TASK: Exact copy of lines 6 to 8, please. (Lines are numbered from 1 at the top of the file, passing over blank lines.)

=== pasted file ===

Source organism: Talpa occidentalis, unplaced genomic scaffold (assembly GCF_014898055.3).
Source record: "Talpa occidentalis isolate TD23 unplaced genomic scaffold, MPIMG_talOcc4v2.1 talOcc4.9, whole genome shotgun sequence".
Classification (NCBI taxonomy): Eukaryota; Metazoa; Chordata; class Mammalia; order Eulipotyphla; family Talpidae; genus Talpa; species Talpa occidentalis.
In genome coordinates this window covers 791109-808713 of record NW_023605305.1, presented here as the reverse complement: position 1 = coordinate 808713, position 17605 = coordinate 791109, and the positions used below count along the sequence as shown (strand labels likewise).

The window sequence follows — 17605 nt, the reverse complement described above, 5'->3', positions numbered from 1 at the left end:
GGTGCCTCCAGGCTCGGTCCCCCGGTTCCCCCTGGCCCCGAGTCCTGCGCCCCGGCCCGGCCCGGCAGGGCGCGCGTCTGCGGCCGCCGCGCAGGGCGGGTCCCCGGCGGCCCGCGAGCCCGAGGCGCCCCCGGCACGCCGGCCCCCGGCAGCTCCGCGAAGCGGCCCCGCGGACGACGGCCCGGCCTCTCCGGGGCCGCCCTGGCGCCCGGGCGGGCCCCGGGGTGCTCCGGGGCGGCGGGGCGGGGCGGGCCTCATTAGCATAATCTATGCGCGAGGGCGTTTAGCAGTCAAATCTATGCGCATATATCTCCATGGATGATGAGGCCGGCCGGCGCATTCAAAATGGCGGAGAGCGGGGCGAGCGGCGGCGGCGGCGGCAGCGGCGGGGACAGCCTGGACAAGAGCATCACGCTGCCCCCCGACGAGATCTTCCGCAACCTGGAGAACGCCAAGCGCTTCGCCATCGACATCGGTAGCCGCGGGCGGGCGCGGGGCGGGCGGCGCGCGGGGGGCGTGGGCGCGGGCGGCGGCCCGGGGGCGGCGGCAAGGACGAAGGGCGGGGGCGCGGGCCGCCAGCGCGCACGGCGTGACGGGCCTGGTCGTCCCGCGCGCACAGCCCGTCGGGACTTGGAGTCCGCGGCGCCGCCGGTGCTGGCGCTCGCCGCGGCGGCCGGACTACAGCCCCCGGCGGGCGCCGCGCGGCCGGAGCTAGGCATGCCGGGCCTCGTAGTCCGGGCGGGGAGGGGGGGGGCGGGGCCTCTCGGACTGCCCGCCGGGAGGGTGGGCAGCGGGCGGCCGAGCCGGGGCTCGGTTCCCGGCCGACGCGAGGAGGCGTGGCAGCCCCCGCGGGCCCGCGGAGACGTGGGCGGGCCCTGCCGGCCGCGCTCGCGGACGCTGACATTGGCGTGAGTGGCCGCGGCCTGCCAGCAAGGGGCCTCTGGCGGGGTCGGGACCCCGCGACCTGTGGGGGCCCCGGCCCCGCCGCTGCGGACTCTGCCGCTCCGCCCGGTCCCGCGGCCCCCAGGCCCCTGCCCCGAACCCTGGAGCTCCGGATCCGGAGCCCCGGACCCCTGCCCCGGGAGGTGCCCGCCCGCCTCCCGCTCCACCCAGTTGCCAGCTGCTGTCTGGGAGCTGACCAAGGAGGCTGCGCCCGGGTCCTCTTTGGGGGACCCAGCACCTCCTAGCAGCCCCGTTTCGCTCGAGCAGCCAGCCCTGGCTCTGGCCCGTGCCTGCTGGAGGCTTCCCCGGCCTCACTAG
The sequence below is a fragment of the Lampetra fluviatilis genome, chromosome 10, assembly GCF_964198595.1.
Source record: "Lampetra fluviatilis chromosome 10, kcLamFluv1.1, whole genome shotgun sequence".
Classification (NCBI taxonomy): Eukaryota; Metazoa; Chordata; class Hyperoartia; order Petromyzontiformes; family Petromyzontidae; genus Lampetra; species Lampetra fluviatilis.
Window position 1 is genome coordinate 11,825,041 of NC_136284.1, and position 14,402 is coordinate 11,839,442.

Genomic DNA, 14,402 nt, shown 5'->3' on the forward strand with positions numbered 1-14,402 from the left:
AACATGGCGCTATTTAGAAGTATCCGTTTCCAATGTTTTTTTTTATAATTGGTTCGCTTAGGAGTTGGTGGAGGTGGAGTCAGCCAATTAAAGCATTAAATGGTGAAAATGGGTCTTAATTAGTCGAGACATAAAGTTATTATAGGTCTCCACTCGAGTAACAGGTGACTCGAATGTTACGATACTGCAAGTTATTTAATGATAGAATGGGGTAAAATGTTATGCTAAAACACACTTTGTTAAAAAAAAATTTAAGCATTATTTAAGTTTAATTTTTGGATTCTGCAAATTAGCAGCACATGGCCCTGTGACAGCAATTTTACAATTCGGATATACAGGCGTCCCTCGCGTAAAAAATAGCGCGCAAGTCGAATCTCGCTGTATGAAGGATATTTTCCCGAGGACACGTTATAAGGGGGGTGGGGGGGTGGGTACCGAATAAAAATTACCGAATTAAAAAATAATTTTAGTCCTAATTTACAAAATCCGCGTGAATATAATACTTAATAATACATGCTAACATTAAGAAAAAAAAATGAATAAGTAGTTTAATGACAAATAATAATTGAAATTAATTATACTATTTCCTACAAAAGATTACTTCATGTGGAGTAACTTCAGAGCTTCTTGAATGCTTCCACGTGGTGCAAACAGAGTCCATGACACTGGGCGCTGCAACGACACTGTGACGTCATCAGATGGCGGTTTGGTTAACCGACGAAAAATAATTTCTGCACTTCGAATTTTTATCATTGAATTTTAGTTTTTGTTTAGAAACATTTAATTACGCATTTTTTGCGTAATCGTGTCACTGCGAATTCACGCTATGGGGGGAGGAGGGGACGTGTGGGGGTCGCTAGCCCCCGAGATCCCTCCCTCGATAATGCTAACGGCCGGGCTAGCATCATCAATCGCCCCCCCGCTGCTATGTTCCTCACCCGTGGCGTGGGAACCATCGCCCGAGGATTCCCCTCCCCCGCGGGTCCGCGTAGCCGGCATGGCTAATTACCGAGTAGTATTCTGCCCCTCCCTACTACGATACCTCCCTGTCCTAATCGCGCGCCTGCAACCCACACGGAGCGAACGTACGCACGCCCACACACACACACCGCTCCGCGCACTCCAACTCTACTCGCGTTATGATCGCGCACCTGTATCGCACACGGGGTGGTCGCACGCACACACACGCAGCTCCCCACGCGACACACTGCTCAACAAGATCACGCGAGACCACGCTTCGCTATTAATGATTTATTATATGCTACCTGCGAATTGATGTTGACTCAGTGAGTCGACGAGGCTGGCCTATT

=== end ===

GGTGCCTCCAGGCTCGGTCCCCCGGTTCCCCCTGGCCCCGAGTCCTGCGCCCCGGCCCGGCCCGGCAGGGCGCGCGTCTGCGGCCGCCGCGCAGGGCGGGTCCCCGGCGGCCCGCGAGCCCGAGGCGCCCCCGGCACGCCGGCCCCCGGCAGCTCCGCGAAGCGGCCCCGCGGACGACGGCCCGGCCTCTCCGGGGCCGCCCTGGCGCCCGGGCGGGCCCCGGGGTGCTCCGGGGCGGCGGGGCGGGGCGGGCCTCATTAGCATAATCTATGCGCGAGGGCGTTTAGCAGTCAAATCTATGCGCATATATCTCCATGGATGATGAGGCCGGCCGGCGCATTCAAAATGGCGGAGAGCGGGGCGAGCGGCGGCGGCGGCGGCAGCGGCGGGGACAGCCTGGACAAGAGCATCACGCTGCCCCCCGACGAGATCTTCCGCAACCTGGAGAACGCCAAGCGCTTCGCCATCGACATCGGTAGCCGCGGGCGGGCGCGGGGCGGGCGGCGCGCGGGGGGCGTGGGCGCGGGCGGCGGCCCGGGGGCGGCGGCAAGGACGAAGGGCGGGGGCGCGGGCCGCCAGCGCGCACGGCGTGACGGGCCTGGTCGTCCCGCGCGCACAGCCCGTCGGGACTTGGAGTCCGCGGCGCCGCCGGTGCTGGCGCTCGCCGCGGCGGCCGGACTACAGCCCCCGGCGGGCGCCGCGCGGCCGGAGCTAGGCATGCCGGGCCTCGTAGTCCGGGCGGGGAGGGGGGGGGCGGGGCCTCTCGGACTGCCCGCCGGGAGGGTGGGCAGCGGGCGGCCGAGCCGGGGCTCGGTTCCCGGCCGACGCGAGGAGGCGTGGCAGCCCCCGCGGGCCCGCGGAGACGTGGGCGGGCCCTGCCGGCCGCGCTCGCGGACGCTGACATTGGCGTGAGTGGCCGCGGCCTGCCAGCAAGGGGCCTCTGGCGGGGTCGGGACCCCGCGACCTGTGGGGGCCCCGGCCCCGCCGCTGCGGACTCTGCCGCTCCGCCCGGTCCCGCGGCCCCCAGGCCCCTGCCCCGAACCCTGGAGCTCCGGATCCGGAGCCCCGGACCCCTGCCCCGGGAGGTGCCCGCCCGCCTCCCGCTCCACCCAGTTGCCAGCTGCTGTCTGGGAGCTGACCAAGGAGGCTGCGCCCGGGTCCTCTTTGGGGGACCCAGCACCTCCTAGCAGCCCCGTTTCGCTCGAGCAGCCAGCCCTGGCTCTGGCCCGTGCCTGCTGGAGGCTTCCCCGGCCTCACTAG
The sequence below is a fragment of the Lampetra fluviatilis genome, chromosome 10, assembly GCF_964198595.1.
Source record: "Lampetra fluviatilis chromosome 10, kcLamFluv1.1, whole genome shotgun sequence".